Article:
Inclusivity: A Study of Hong Kong Museum Environments

By Meng K. Chan and Kin Wai Michael Siu.

Published by The International Journal of Critical Cultural Studies

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Article: Print $US10.00
Article: Electronic $US5.00

How can Hong Kong museum environments be improved to enhance the visually impaired visitors’ museum experience? Visually impaired people (VIP) face major challenges particularly in highly visual-oriented environments such as museums. In this study, we conducted in-depth field observations and interviews of the eleven major visual arts museums in Hong Kong. We also conducted two phases of pilot studies and interviews to investigate the effectiveness of haptic (touch) activated integral auditory (sound) systems. These systems integrate exhibit information with tactile diagrams that are easily accessible to visually impaired people. The aim of the study is to support the VIPs to understand and to construct visual mental images of the two-dimensional exhibits. Our design goal is to create a prototype that adopts the cross-modalities interaction approach (combination of tactile diagram and audio description) and that provides multisensory feedback for VIPs to enable them to ‘see’ the exhibits and ultimately to enhance their museum experience. This study also explores cost-effective / affordable approaches that can be proposed to Hong Kong museums who aim to create more inclusive museum environments.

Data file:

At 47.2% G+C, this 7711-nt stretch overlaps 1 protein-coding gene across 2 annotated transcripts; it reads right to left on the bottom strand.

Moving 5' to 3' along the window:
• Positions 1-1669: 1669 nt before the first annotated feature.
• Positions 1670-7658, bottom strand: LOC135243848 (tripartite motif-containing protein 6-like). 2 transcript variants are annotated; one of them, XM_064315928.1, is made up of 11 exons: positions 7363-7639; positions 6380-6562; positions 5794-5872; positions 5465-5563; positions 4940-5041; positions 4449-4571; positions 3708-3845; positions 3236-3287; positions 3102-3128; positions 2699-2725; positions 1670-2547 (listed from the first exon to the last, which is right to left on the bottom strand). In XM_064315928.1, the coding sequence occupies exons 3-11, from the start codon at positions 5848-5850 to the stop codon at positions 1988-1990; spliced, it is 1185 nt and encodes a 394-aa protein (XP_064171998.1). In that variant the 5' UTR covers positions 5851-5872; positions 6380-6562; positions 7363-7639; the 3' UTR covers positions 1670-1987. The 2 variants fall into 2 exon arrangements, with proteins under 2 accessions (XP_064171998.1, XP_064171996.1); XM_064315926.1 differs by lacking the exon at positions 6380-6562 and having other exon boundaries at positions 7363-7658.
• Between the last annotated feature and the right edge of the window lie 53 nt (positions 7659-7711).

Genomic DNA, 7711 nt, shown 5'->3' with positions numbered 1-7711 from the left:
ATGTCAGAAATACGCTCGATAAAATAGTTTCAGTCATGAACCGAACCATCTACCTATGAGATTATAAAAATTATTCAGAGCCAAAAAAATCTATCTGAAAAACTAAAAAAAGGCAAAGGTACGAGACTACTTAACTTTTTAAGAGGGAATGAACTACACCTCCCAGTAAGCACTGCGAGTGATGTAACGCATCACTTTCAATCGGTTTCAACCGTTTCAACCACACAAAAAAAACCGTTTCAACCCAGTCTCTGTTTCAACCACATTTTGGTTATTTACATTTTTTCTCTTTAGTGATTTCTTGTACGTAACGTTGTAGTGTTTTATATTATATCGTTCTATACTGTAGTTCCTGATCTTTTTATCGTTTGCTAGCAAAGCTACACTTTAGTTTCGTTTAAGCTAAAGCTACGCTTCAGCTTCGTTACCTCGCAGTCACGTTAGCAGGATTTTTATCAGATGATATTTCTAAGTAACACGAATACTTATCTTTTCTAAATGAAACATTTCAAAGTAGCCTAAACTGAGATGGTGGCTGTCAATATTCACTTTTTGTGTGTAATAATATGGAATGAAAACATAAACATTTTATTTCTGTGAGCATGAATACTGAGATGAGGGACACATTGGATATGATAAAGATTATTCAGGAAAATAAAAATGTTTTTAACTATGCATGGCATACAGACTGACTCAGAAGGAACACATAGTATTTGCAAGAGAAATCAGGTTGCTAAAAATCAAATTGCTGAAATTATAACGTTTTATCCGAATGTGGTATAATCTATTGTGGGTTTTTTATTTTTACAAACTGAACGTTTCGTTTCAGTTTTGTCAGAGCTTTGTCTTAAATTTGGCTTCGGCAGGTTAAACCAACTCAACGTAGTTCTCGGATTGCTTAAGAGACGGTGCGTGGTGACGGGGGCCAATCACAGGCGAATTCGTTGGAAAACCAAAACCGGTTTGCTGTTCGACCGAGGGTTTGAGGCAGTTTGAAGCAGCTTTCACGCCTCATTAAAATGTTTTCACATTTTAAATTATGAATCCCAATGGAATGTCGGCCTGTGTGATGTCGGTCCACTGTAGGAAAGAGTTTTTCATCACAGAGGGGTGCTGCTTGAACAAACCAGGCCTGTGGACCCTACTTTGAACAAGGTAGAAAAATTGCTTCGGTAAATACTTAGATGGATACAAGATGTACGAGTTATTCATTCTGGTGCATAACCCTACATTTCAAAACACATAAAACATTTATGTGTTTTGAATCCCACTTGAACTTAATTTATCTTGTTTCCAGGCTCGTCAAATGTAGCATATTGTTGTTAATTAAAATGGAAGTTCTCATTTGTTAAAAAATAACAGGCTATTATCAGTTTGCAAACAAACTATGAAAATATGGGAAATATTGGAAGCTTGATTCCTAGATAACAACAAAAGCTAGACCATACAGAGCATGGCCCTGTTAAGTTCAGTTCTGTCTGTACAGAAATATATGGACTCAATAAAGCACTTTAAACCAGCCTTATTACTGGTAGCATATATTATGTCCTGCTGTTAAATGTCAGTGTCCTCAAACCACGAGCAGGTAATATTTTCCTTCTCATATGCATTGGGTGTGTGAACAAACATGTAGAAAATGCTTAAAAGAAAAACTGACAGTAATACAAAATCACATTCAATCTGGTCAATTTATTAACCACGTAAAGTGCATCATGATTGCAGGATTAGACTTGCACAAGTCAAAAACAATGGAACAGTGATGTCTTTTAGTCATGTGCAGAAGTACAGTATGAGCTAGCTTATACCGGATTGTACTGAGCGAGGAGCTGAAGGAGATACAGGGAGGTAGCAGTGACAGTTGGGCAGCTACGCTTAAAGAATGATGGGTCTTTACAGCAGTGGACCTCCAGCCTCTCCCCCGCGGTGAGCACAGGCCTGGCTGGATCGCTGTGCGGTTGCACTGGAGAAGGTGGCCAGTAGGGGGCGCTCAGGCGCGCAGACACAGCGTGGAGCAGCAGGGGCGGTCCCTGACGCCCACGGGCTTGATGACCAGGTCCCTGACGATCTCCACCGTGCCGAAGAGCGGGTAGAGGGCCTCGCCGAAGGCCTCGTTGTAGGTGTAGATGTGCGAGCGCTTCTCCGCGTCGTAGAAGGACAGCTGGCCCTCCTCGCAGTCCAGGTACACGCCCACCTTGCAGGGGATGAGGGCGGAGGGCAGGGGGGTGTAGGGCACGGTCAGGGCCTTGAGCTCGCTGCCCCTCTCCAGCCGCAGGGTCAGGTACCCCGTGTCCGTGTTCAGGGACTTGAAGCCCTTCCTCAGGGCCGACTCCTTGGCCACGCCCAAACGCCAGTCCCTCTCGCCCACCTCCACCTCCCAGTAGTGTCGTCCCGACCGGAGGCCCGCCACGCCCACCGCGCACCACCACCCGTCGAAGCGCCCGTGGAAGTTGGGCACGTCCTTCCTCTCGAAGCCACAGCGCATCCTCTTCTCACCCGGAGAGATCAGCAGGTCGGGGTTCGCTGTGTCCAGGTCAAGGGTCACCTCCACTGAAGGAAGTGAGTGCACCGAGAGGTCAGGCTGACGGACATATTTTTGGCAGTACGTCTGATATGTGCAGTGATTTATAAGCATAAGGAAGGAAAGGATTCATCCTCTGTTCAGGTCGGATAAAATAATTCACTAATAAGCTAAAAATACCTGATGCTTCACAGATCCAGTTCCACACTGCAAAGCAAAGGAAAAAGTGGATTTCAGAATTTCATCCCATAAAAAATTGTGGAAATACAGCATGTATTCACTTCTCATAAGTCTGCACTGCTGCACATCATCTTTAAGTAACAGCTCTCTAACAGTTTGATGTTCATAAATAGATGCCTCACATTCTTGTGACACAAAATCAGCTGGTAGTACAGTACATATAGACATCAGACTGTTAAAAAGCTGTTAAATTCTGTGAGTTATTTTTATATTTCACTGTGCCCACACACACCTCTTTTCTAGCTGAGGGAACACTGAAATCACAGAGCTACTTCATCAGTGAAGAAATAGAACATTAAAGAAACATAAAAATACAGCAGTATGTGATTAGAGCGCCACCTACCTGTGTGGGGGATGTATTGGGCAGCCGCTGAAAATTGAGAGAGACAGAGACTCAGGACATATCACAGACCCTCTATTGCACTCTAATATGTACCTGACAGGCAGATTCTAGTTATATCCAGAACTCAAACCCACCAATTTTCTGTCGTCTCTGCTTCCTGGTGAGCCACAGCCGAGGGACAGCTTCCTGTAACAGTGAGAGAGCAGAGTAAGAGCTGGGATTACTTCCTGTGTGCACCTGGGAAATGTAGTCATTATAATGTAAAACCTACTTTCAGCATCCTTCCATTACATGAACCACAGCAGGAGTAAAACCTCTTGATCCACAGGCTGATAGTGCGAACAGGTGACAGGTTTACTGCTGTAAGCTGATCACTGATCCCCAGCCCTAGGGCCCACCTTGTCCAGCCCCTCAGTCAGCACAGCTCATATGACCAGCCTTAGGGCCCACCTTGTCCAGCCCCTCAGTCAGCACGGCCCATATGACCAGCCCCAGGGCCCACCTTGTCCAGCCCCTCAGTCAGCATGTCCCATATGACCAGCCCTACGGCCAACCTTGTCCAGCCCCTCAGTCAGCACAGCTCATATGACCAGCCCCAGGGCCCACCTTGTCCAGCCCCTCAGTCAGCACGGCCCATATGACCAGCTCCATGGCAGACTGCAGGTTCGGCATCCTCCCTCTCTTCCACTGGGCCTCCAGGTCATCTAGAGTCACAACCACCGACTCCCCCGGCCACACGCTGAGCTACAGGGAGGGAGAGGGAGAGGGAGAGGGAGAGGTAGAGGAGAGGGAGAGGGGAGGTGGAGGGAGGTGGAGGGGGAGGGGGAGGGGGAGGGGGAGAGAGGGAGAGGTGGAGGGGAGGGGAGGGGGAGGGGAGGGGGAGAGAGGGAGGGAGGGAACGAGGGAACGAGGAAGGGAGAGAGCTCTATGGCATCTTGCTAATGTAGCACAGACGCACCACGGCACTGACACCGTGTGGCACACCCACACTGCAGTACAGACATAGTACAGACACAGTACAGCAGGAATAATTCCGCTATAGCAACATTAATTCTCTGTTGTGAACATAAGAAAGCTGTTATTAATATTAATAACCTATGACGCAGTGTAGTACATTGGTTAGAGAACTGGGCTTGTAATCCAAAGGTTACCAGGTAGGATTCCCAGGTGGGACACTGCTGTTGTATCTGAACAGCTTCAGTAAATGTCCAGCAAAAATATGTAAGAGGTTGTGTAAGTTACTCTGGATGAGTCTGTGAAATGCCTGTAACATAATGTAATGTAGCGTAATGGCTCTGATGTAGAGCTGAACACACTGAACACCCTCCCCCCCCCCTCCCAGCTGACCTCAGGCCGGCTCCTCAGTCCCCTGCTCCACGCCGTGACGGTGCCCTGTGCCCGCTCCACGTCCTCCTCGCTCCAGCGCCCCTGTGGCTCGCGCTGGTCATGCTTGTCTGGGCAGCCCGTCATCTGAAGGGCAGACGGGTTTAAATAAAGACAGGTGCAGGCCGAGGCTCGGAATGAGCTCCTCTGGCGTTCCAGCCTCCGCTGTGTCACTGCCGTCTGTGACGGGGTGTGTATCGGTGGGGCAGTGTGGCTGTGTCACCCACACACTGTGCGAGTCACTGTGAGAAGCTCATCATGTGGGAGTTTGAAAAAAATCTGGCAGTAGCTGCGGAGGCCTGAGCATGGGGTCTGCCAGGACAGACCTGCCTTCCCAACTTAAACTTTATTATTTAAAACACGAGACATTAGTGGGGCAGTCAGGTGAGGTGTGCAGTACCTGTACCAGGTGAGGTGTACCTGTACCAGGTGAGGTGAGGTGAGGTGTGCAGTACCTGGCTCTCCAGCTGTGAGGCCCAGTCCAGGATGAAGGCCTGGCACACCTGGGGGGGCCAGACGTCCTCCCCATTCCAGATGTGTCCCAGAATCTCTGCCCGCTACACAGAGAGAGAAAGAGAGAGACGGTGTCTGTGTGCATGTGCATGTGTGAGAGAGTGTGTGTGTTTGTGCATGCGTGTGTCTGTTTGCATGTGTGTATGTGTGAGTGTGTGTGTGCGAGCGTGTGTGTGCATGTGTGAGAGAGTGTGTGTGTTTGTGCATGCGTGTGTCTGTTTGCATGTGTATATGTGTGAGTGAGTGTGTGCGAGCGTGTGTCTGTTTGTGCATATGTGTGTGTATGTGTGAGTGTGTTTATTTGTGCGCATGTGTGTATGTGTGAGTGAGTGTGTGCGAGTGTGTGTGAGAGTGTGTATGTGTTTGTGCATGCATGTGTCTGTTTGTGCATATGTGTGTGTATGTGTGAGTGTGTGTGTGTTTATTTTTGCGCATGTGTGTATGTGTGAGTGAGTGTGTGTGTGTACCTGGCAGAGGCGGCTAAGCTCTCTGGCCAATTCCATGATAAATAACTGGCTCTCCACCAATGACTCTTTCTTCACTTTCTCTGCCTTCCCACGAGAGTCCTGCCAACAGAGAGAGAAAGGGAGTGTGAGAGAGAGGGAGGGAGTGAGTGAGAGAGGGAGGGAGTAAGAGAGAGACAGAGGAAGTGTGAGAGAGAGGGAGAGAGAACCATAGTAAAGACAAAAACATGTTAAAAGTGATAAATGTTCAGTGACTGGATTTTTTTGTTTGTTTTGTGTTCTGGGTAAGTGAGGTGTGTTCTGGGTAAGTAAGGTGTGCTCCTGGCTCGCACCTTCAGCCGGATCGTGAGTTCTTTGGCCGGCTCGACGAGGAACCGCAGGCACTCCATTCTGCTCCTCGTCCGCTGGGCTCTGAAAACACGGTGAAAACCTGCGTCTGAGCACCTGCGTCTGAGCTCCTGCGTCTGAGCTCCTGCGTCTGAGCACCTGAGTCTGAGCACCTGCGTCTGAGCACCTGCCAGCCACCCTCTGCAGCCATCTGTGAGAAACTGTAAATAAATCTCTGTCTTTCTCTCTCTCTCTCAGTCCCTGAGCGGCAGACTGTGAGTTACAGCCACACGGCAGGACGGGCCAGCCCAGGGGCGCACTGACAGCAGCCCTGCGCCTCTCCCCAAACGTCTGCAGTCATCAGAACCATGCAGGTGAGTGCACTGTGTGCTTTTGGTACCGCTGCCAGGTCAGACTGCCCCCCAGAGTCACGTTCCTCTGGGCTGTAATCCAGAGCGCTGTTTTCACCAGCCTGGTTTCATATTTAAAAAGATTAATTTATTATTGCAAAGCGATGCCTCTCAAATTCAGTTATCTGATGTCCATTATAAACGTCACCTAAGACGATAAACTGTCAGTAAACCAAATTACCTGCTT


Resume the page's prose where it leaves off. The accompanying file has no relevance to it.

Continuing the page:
Keywords: Visually Impaired People, Cross-modalities, Museums

The International Journal of Critical Cultural Studies, Volume 11, Issue 1, pp.45-61. Article: Print (Spiral Bound). Article: Electronic (PDF File; 1.152MB).

Meng K. Chan

Ph.D Candidate, School of Design, The Hong Kong Polytechnic University, Hung Hom, Kowloon, Hong Kong

Meng K. Chan is currently a PhD candidate at The Hong Kong Polytechnic University—School of Design; it is also where he completed his Master Degree in interaction design. His research interests are user-centered design, assistive technologies, and cross-modality interaction design approaches particularly related to people with special needs. Chan’s current research project is focusing on visually impaired people in visually rich environments. Chan also teaches part time in the School of Design, and previously, he worked as a research project associate for the University.

Prof. Kin Wai Michael Siu

Professor, School of Design, The Hong Kong Polytechnic University, Hong Kong

Kin Wai Michael Siu is Lab Leader and Professor of Public Design Lab, School of Design, The Hong Kong Polytechnic University. His research interests are in design policy, inclusive design and user reception.